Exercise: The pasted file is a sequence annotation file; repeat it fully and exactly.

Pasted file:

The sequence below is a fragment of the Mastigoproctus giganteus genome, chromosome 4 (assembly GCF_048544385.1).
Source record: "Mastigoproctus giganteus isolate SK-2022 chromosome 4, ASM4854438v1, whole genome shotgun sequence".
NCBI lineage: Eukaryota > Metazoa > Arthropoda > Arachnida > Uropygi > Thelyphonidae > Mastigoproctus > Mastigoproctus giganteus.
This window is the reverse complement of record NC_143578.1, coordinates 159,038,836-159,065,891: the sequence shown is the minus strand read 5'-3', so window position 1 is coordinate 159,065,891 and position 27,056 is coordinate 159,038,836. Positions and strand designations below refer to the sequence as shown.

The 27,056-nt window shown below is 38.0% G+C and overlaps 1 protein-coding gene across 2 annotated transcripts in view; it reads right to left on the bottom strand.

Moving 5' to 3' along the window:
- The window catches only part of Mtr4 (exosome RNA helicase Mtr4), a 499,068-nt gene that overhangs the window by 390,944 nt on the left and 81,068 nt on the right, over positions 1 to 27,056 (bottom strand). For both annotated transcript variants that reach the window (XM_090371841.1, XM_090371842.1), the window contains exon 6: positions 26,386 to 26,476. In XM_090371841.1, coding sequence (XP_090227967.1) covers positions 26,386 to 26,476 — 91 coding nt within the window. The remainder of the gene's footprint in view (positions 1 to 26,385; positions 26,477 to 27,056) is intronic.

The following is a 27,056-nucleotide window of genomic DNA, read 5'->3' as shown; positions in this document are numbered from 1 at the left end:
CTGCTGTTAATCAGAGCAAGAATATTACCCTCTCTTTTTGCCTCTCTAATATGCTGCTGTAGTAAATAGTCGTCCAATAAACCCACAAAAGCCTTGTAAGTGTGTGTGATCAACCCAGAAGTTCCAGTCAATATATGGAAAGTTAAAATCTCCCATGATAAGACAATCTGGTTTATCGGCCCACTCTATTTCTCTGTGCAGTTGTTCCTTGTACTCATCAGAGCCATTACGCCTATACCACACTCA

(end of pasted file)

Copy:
The sequence below is a fragment of the Mastigoproctus giganteus genome, chromosome 4 (assembly GCF_048544385.1).
Source record: "Mastigoproctus giganteus isolate SK-2022 chromosome 4, ASM4854438v1, whole genome shotgun sequence".
NCBI lineage: Eukaryota > Metazoa > Arthropoda > Arachnida > Uropygi > Thelyphonidae > Mastigoproctus > Mastigoproctus giganteus.
This window is the reverse complement of record NC_143578.1, coordinates 159,038,836-159,065,891: the sequence shown is the minus strand read 5'-3', so window position 1 is coordinate 159,065,891 and position 27,056 is coordinate 159,038,836. Positions and strand designations below refer to the sequence as shown.

The 27,056-nt window shown below is 38.0% G+C and overlaps 1 protein-coding gene across 2 annotated transcripts in view; it reads right to left on the bottom strand.

Moving 5' to 3' along the window:
- The window catches only part of Mtr4 (exosome RNA helicase Mtr4), a 499,068-nt gene that overhangs the window by 390,944 nt on the left and 81,068 nt on the right, over positions 1 to 27,056 (bottom strand). For both annotated transcript variants that reach the window (XM_090371841.1, XM_090371842.1), the window contains exon 6: positions 26,386 to 26,476. In XM_090371841.1, coding sequence (XP_090227967.1) covers positions 26,386 to 26,476 — 91 coding nt within the window. The remainder of the gene's footprint in view (positions 1 to 26,385; positions 26,477 to 27,056) is intronic.

The following is a 27,056-nucleotide window of genomic DNA, read 5'->3' as shown; positions in this document are numbered from 1 at the left end:
CTGCTGTTAATCAGAGCAAGAATATTACCCTCTCTTTTTGCCTCTCTAATATGCTGCTGTAGTAAATAGTCGTCCAATAAACCCACAAAAGCCTTGTAAGTGTGTGTGATCAACCCAGAAGTTCCAGTCAATATATGGAAAGTTAAAATCTCCCATGATAAGACAATCTGGTTTATCGGCCCACTCTATTTCTCTGTGCAGTTGTTCCTTGTACTCATCAGAGCCATTACGCCTATACCACACTCA